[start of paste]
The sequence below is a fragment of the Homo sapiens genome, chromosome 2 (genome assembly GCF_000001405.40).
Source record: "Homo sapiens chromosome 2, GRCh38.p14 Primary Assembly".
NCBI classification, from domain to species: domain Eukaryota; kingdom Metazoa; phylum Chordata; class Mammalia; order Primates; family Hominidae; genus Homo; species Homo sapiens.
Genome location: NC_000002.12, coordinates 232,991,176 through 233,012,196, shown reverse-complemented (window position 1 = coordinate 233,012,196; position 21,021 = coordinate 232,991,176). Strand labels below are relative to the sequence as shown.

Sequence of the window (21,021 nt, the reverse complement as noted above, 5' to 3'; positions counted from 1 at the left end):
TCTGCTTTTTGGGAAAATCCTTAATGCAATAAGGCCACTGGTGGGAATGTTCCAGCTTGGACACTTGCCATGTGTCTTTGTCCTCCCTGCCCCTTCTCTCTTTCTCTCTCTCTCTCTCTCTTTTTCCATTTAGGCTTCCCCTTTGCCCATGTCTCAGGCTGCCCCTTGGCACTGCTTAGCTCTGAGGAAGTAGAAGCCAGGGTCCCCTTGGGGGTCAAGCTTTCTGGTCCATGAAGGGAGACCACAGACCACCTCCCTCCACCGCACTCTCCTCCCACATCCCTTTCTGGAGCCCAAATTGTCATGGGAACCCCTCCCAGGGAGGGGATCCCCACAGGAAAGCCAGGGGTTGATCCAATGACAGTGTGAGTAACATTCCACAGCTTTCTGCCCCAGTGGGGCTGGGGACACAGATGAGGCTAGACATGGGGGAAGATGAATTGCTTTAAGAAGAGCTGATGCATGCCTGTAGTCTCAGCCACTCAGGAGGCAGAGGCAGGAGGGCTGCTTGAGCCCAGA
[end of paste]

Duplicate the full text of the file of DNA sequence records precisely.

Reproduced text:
The sequence below is a fragment of the Homo sapiens genome, chromosome 2 (genome assembly GCF_000001405.40).
Source record: "Homo sapiens chromosome 2, GRCh38.p14 Primary Assembly".
NCBI classification, from domain to species: domain Eukaryota; kingdom Metazoa; phylum Chordata; class Mammalia; order Primates; family Hominidae; genus Homo; species Homo sapiens.
Genome location: NC_000002.12, coordinates 232,991,176 through 233,012,196, shown reverse-complemented (window position 1 = coordinate 233,012,196; position 21,021 = coordinate 232,991,176). Strand labels below are relative to the sequence as shown.

Sequence of the window (21,021 nt, the reverse complement as noted above, 5' to 3'; positions counted from 1 at the left end):
TCTGCTTTTTGGGAAAATCCTTAATGCAATAAGGCCACTGGTGGGAATGTTCCAGCTTGGACACTTGCCATGTGTCTTTGTCCTCCCTGCCCCTTCTCTCTTTCTCTCTCTCTCTCTCTCTTTTTCCATTTAGGCTTCCCCTTTGCCCATGTCTCAGGCTGCCCCTTGGCACTGCTTAGCTCTGAGGAAGTAGAAGCCAGGGTCCCCTTGGGGGTCAAGCTTTCTGGTCCATGAAGGGAGACCACAGACCACCTCCCTCCACCGCACTCTCCTCCCACATCCCTTTCTGGAGCCCAAATTGTCATGGGAACCCCTCCCAGGGAGGGGATCCCCACAGGAAAGCCAGGGGTTGATCCAATGACAGTGTGAGTAACATTCCACAGCTTTCTGCCCCAGTGGGGCTGGGGACACAGATGAGGCTAGACATGGGGGAAGATGAATTGCTTTAAGAAGAGCTGATGCATGCCTGTAGTCTCAGCCACTCAGGAGGCAGAGGCAGGAGGGCTGCTTGAGCCCAGA